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and the unfaithfulness of those wicked stewards of his exposed to all the world, and punished with the utmost severity, for withholding his bounty from those for whom it was designed, and thereby bringing so much misery upon their fellow-servants, and such vile aspersions upon their gracious Lord.
He then that expects to have the Judge his friend at the terrible day, when he shall be called to give an account of his stewardship, must make friends with him beforehand, by acts of charity and pity to the necessitous; he must consider the sick and needy, as the Psalmist expresses it', take their case into his serious thoughts, and contrive how he may best supply their wants, and do accordingly. He must not forget to do good and to communicate, but gladly shew mercy to the miserable, for with such sacrifices God is well pleased, and will thereby be inclined to deliver him in the time of trouble, and shew him mercy then when he wants it most: and be it little or much that we are intrusted with, we must proportion our charity accordingly. If we have much, we must give plentifully; if little, we must do our diligence gladly to give of that little, for so shall we gather to ourselves a good reward in the day of necessity : for as our Saviour says, ver. 10. of this chapter, He that is faithful in that which is least will be faithful also in much: and he that is unjust in the least is unjust also in much : and where there is a true principle of fidelity and charity, whatever the degree of the man's ability is, he will do suitably to it.
If therefore, as he goes on, ver. 11, ye have not been faithful in the unrighteous mammon, or worldly
& Heb. xiii. 16.
f Psalm xli. I.
wealth, but have abused it to ends quite contrary to what your great Lord designed when he intrusted you with it, who will commit to your trust the true riches ? How can you expect God should bestow upon you the infinitely more valuable treasures of happiness and glory, which he hath laid up for his faithful servants in heaven, and which are for ever secure from all those dangers and contingencies to which every thing is liable here, which neither moth nor rust doth corrupt, and which thieves cannot break through and steal ? And if, as he concludes, ver. 12, ye have not been faithful in that which is another man's, who shall give you that which is your own ? If that in which you have no propriety, but is only put into your hands by God, to be disposed of to such and such uses, as he hath been pleased to direct, and that for the benefit of others as well as of yourselves; if this hath been embezzled by you, and wickedly made use of to quite different purposes; how can you think he will ever give you one of those everlasting mansions in his heavenly kingdom, which by his divine favour and bounty shall be so firmly settled upon their blest inhabitants, that they may truly call them their own, and depend upon the undisturbed enjoyment of them to all eter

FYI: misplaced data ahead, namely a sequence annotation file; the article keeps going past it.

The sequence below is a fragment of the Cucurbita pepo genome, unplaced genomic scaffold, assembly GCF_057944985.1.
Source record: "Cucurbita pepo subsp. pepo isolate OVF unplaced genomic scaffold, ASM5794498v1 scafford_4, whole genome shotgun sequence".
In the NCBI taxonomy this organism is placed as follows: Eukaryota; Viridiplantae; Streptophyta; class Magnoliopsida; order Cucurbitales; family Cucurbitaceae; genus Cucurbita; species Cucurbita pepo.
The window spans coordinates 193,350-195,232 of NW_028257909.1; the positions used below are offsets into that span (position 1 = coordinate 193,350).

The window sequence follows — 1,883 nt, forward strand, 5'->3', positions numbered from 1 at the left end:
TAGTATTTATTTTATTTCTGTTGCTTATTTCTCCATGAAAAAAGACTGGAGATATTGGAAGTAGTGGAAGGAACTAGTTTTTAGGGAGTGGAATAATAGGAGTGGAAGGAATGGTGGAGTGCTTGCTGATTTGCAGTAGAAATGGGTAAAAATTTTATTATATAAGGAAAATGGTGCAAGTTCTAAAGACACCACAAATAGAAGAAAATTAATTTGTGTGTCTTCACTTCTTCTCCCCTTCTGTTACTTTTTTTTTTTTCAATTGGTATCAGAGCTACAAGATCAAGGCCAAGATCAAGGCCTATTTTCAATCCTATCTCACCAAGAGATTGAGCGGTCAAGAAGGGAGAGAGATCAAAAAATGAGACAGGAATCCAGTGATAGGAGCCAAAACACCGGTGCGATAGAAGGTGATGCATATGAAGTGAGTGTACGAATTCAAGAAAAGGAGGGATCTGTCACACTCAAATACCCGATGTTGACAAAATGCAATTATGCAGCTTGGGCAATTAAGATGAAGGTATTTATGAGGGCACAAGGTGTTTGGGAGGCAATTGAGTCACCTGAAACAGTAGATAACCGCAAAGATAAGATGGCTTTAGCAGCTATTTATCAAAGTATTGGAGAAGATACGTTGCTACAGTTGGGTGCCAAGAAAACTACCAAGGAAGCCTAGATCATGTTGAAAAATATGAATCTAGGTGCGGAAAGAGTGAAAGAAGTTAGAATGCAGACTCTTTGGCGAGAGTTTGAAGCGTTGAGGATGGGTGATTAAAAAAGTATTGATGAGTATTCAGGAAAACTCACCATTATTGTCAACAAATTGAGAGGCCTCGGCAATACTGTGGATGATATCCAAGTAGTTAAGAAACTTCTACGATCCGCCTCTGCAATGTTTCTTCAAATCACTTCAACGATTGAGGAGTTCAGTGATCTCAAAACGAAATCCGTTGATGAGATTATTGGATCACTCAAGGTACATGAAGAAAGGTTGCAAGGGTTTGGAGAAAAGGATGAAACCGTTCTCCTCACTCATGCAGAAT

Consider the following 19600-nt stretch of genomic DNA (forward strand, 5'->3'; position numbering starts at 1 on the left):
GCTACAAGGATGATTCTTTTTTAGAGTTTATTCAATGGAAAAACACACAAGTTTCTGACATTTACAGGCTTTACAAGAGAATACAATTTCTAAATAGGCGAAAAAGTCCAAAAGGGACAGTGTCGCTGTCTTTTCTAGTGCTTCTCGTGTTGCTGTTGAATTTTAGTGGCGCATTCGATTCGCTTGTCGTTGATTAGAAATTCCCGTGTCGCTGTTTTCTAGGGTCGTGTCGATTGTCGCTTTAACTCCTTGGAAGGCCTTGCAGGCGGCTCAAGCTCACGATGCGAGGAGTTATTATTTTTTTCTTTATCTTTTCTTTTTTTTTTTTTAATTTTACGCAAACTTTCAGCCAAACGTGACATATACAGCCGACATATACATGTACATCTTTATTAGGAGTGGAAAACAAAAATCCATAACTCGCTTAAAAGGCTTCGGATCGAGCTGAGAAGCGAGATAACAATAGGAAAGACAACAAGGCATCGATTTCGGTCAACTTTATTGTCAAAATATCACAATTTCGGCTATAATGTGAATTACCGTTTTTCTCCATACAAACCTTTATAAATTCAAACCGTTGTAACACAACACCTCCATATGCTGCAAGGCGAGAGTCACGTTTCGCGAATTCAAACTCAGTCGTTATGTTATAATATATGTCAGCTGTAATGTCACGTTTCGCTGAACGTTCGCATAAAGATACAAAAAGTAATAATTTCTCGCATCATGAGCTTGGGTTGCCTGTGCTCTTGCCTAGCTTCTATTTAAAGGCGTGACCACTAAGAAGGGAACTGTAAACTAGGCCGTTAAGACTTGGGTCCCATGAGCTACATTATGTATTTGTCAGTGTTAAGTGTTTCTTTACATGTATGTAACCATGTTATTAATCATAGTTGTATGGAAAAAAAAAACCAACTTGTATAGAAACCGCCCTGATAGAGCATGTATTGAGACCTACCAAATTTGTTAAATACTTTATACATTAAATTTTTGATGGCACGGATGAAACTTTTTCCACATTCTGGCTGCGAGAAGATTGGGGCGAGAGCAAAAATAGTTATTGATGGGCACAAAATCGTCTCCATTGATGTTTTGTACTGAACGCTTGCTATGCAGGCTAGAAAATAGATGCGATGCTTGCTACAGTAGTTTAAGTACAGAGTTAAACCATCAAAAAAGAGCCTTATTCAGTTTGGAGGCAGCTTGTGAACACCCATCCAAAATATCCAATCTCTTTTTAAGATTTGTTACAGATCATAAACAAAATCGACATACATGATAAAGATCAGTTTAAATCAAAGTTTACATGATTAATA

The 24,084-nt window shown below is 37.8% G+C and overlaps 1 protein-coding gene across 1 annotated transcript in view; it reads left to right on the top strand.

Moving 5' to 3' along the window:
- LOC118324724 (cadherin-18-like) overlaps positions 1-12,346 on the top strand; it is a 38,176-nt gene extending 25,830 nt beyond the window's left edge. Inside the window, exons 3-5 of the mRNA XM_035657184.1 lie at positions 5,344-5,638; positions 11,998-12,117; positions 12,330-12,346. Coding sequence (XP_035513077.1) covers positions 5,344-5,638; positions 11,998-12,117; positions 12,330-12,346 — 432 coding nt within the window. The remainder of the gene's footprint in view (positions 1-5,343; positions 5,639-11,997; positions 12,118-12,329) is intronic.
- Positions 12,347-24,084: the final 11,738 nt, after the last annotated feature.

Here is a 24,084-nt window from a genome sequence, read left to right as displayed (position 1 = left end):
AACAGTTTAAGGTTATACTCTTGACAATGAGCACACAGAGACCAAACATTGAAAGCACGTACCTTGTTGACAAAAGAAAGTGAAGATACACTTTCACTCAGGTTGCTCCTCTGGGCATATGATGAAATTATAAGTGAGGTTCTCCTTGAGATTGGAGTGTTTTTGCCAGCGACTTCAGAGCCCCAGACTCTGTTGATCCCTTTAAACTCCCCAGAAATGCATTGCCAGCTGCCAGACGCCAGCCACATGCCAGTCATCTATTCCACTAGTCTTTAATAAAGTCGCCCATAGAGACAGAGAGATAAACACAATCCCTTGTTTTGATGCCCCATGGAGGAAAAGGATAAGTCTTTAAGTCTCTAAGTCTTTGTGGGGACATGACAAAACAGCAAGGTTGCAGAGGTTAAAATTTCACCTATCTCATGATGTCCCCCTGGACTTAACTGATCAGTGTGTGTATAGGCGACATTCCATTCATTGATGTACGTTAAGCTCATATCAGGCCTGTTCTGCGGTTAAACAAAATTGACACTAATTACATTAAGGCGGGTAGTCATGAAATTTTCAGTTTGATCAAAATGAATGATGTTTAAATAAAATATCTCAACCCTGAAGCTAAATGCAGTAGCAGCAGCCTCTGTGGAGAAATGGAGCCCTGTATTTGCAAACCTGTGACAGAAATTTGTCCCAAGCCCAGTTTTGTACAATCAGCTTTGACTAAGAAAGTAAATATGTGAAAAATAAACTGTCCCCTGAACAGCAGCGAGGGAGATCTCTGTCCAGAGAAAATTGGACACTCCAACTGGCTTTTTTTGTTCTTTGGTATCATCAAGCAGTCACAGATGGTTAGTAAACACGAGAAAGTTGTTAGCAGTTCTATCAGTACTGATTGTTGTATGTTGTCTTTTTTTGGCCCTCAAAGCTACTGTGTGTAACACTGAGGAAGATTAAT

If therefore it was wisely done of the unjust steward in the parable, to make a provision for him. self with his lord's goods committed to him, against the time when his stewardship should be taken from him; it will be our wisdom to imitate his prudent foresight, though not his fraud and injustice; and by a faithful discharge of our trust, and improvement of our great Lord's talents to his honour and